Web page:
A family has been left devastated by a decision to build a road straight through their home, despite being surrounded by vacant land.
A hardworking Australian farming family has been left devastated by a decision to run a road straight through their home, despite being surrounded by acres of vacant land.
Marian and Peter Wilcox have supplied Sydney with vegetables from their 15 acre property in North Richmond for more than 22 years.
But, despite all of their handwork, the family has been told their beloved land will be turned into a road to provide access to a new bridge.
The Wilcox family could be forced out of their home by December, following a notice from the NSW government, Hawkesbury Council and a developer that their property would be forcibly acquired as part of the Redbank Communities project.
Speaking to Nine’s A Current Affair, Ms Wilcox said they were completely blindsided by the decision.
“This is our home. We has no idea this was coming,” she said.
Ms Wilcox revealed she first found out about the plan to knock down her home and turn it into a road while at a community meeting with other locals.
“I found out at a community meeting in front of a whole lot of other people,” she said.
“They just put a picture of our property up on the screen and said this is where the road is going to run and that is how I found out. It was very heartless.”
A major part of the Redbank North Richmond project, which is being headed up by developer Redbank Communities, is the construction of a $23.8 million bridge.
A road is needed to connect to the new crossing, but Ms Wilcox has claimed the original plans did not include her family’s property.
“It has been purposefully directed to go through our house. Our property was not going to be touched at all,” she claimed.
“What we have here, it just doesn’t matter to them. Our family does not matter to them, our family home does not matter.”
Documents obtained by the Wilcox family through freedom of information indicated the road was originally meant to go through the property next door.
The property in question is owned by horse breeder and local real estate mogul, John Starr.
A Current Affair claimed the paper trail found evidence that the planned road must instead “avoid the private land housing the horse stud”.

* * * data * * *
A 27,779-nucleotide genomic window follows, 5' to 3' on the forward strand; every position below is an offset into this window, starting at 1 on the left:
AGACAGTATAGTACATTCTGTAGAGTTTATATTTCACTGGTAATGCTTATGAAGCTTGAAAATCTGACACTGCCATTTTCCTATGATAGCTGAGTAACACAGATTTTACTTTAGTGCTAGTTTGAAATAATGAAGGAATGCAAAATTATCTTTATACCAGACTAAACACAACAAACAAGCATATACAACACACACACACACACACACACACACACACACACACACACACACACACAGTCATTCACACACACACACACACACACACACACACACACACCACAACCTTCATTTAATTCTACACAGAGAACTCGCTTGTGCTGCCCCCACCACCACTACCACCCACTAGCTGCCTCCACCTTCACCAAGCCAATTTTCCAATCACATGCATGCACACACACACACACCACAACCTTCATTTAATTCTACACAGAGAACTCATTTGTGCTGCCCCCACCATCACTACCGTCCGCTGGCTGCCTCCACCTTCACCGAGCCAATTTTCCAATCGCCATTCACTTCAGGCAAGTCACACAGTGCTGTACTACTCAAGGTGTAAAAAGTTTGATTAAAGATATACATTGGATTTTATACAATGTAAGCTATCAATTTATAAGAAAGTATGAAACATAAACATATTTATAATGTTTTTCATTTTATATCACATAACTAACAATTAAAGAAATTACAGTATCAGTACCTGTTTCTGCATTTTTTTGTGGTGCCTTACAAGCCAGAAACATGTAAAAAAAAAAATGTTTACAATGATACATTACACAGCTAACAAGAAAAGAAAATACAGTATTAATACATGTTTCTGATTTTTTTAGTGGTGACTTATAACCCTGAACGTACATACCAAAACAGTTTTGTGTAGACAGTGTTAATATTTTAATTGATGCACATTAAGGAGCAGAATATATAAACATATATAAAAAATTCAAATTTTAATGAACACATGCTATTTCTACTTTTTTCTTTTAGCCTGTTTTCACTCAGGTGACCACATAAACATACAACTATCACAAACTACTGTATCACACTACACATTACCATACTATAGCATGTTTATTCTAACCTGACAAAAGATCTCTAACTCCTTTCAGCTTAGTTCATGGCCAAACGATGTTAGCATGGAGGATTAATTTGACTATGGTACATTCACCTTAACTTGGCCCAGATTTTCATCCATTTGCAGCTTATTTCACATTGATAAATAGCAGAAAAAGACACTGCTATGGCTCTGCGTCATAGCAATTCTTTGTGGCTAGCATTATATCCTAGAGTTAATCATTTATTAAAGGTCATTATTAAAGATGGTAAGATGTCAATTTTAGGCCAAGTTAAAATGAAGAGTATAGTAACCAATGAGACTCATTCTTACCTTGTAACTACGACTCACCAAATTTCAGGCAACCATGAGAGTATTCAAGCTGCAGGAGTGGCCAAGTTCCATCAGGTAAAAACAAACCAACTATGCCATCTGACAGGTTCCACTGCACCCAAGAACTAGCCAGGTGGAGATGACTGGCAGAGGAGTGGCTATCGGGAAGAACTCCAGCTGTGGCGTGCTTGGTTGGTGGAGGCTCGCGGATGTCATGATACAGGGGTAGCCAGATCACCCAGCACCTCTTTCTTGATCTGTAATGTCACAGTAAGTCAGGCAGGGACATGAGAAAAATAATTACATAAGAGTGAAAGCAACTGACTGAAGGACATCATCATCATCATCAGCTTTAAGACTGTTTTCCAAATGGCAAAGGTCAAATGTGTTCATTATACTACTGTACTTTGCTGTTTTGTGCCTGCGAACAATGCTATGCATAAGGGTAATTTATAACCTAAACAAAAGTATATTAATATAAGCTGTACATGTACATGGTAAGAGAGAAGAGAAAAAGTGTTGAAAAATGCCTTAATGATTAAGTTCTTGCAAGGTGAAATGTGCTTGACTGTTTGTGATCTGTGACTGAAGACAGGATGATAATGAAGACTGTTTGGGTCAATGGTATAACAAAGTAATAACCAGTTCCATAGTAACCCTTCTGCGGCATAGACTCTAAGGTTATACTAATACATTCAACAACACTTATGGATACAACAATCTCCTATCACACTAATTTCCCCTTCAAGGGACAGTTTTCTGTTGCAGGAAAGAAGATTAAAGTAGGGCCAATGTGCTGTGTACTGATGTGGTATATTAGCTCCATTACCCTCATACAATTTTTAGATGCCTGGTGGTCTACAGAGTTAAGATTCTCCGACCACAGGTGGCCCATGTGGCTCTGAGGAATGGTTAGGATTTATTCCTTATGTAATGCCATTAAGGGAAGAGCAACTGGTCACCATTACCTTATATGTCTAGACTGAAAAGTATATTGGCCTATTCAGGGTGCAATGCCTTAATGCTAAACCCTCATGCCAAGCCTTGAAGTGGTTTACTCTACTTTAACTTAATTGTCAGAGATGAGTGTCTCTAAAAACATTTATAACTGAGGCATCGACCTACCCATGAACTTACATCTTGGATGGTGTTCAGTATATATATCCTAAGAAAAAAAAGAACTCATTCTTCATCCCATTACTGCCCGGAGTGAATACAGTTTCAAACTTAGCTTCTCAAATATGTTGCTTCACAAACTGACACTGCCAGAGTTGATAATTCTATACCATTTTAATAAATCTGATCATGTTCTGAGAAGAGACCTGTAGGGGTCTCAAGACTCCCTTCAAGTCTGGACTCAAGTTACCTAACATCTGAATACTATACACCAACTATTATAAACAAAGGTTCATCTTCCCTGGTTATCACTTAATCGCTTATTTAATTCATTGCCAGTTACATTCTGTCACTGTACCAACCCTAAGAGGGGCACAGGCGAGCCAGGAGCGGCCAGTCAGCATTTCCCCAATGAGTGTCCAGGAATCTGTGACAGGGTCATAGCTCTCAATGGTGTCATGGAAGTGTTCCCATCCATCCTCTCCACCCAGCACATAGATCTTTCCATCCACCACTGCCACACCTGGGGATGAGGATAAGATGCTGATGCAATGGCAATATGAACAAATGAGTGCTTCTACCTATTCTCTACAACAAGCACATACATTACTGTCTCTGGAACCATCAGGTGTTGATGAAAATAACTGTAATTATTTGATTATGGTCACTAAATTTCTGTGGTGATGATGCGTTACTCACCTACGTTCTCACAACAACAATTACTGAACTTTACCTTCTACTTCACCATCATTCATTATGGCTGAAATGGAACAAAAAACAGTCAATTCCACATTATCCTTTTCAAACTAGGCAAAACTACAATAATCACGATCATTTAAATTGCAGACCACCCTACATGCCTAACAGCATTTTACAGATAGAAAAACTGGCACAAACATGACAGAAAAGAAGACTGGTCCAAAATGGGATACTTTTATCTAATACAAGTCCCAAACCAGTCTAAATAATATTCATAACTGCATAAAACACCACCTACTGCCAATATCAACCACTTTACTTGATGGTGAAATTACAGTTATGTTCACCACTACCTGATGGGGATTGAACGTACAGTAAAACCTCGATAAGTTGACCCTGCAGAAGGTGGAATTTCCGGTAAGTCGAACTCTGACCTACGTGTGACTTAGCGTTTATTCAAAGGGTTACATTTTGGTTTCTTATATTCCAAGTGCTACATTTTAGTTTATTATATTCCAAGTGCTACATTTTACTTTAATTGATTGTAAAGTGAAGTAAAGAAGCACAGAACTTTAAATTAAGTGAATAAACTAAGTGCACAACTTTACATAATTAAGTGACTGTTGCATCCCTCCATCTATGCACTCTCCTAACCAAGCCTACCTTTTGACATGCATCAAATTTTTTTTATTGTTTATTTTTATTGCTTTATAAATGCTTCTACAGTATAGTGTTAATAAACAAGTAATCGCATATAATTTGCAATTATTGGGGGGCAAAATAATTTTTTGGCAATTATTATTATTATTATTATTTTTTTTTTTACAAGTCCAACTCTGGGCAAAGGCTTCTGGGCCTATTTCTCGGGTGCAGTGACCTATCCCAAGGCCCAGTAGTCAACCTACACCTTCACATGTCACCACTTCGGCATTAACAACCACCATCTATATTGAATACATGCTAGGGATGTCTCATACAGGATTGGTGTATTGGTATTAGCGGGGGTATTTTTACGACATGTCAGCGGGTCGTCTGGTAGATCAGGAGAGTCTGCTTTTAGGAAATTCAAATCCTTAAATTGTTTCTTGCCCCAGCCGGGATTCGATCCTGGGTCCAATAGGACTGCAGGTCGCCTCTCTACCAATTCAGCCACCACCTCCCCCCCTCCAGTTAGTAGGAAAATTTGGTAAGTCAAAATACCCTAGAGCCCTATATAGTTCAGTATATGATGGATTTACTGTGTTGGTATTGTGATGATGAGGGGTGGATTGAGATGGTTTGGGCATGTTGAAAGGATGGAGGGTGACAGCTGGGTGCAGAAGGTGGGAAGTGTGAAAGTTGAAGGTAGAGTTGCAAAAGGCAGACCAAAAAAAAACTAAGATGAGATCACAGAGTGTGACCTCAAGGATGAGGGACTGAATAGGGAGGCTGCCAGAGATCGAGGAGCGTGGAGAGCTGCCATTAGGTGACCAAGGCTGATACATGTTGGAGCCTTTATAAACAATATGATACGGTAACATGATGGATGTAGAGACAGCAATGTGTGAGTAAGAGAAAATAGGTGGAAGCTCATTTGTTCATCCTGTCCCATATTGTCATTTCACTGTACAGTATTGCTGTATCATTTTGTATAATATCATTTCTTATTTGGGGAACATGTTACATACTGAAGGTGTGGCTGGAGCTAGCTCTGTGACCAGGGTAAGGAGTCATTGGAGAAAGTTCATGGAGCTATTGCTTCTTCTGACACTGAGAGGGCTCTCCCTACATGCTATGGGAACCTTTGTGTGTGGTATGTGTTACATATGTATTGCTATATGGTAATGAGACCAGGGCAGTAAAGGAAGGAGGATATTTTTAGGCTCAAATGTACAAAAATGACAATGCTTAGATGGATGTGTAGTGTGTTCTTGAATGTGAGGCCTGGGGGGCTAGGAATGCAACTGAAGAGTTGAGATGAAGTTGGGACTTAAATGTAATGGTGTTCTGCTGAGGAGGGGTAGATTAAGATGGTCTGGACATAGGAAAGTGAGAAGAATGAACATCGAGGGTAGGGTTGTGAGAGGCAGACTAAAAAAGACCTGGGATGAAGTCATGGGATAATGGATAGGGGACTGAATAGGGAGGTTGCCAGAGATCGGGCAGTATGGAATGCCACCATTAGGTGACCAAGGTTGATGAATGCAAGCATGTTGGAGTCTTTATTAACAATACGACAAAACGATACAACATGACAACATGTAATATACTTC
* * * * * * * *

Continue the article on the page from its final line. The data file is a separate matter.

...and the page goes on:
“The road (has to be) designed to avoid the Starr property,” the documents reportedly noted.
The corridor was also reportedly changed from 31 to 21 metres in order for there to be “minimal impact on the Starr property”.
There is no suggestion that Mr Starr had anything to do with the changes, though the Wilcox family are still searching for answers.
The son of Mr and Ms Wilcox, Adam, has been particularly devastated by the decision, having planned the future of his young family around the property.
The 32-year-old told the program that farming is “all I know”.
“There’s vacant land there. Why would you take someone’s house?” an emotional Mr Wilcox pointed out.
“There’s vacant land there. Put(ting) it straight through someone’s house, it just doesn’t make sense.
“I don’t know how much stress they have put on me and my parents. Just for what? Nothing.”
The family have vowed to “fight to the end” to save their beloved home.
A Change.org petition started by the family claims the area included in the current plans won’t even allow for a “flood free access route”.
“Yarramundi Bridge is the first bridge in the area to flood. There is also flooding further up Springwood Road which will prevent access both ways in times of flooding,” the petition states.
“It will not be a flood free access route and will not be suitable for use in times of flooding, especially like the ones we have experienced in the last 2 years.”
Mr and Ms Wilcox’s daughter, Kimberly, claimed the way the new bridge has been designed was “appalling”.
“Instead of following the current road where they would only need to take a small proportion of their land my whole parents property is being destroyed,” she wrote on Facebook.
“The way the Hawkesbury council/redbank development have approached this situation is disgusting. Leaving my parents in the dark only to find out they will be taking their whole property by a public community meeting!”
She also repeated the claim that the new bridge won’t be flood proof, saying it would be “out of action” before both Windsor and North Richmond bridges.
“So what’s the damn point in destroying a family’s beloved home?” she wrote.
Hawkesbury City Council Director City Planning, Linda Perrine, told A Current Affair that the design of the Grose River Road bridge was part of joint discussion between Hawkesbury City Council, Transport for NSW and Redbank Communities.
“Redbank Communities was responsible for the detailed designs and associated studies submitted to Council for planning approval,” she said.
“The original route for the proposed bridge was through the nearby Navua Reserve. In February 2020, Council considered a report and confirmed its in-principle support for the current route alignment based on the facts that it:
a) Does not involve any loss of public open space;
b) Provides greater flood immunity, above 1:100 flood level;
c) Minimises impact on heritage and biodiversity;
d) Affects only three private property owners;
e) Complements a suite of other roadworks upgrades also required to be delivered in the same Voluntary Planning Agreement
f) Assists in addressing current traffic levels/congestion”.
Ms Perrine said the current design of the road corridor complies with the National Road Standards, which has “dictated much of the proposed road alignment, rather than an intent (to) avoid any one particular property”.
“The final preferred route has only been determined in recent months and hence affected property owners have been contacted,” she said.
“The application seeking approval of the proposed bridge has been the subject of extensive community engagement, and remains under assessment by an independent planning consultant at this time.”